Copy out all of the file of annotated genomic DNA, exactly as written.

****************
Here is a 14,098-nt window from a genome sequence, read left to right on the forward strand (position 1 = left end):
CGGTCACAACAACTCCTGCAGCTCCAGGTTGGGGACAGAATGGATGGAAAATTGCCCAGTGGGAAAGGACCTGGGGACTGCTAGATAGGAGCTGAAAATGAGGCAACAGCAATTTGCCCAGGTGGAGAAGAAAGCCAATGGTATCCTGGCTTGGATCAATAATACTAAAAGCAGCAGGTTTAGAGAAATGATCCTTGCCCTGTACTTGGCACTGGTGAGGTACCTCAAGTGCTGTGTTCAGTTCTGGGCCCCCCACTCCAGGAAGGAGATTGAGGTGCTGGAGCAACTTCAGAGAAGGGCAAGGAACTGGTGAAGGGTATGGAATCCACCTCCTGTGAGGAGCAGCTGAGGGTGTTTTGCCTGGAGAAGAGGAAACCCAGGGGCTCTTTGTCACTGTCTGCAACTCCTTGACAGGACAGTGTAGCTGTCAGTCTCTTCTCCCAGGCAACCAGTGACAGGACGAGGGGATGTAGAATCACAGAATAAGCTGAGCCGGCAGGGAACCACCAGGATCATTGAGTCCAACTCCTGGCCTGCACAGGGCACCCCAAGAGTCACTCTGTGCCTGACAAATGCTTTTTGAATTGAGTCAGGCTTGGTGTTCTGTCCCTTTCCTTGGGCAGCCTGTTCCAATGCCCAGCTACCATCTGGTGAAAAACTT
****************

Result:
Here is a 14,098-nt window from a genome sequence, read left to right on the forward strand (position 1 = left end):
CGGTCACAACAACTCCTGCAGCTCCAGGTTGGGGACAGAATGGATGGAAAATTGCCCAGTGGGAAAGGACCTGGGGACTGCTAGATAGGAGCTGAAAATGAGGCAACAGCAATTTGCCCAGGTGGAGAAGAAAGCCAATGGTATCCTGGCTTGGATCAATAATACTAAAAGCAGCAGGTTTAGAGAAATGATCCTTGCCCTGTACTTGGCACTGGTGAGGTACCTCAAGTGCTGTGTTCAGTTCTGGGCCCCCCACTCCAGGAAGGAGATTGAGGTGCTGGAGCAACTTCAGAGAAGGGCAAGGAACTGGTGAAGGGTATGGAATCCACCTCCTGTGAGGAGCAGCTGAGGGTGTTTTGCCTGGAGAAGAGGAAACCCAGGGGCTCTTTGTCACTGTCTGCAACTCCTTGACAGGACAGTGTAGCTGTCAGTCTCTTCTCCCAGGCAACCAGTGACAGGACGAGGGGATGTAGAATCACAGAATAAGCTGAGCCGGCAGGGAACCACCAGGATCATTGAGTCCAACTCCTGGCCTGCACAGGGCACCCCAAGAGTCACTCTGTGCCTGACAAATGCTTTTTGAATTGAGTCAGGCTTGGTGTTCTGTCCCTTTCCTTGGGCAGCCTGTTCCAATGCCCAGCTACCATCTGGTGAAAAACTT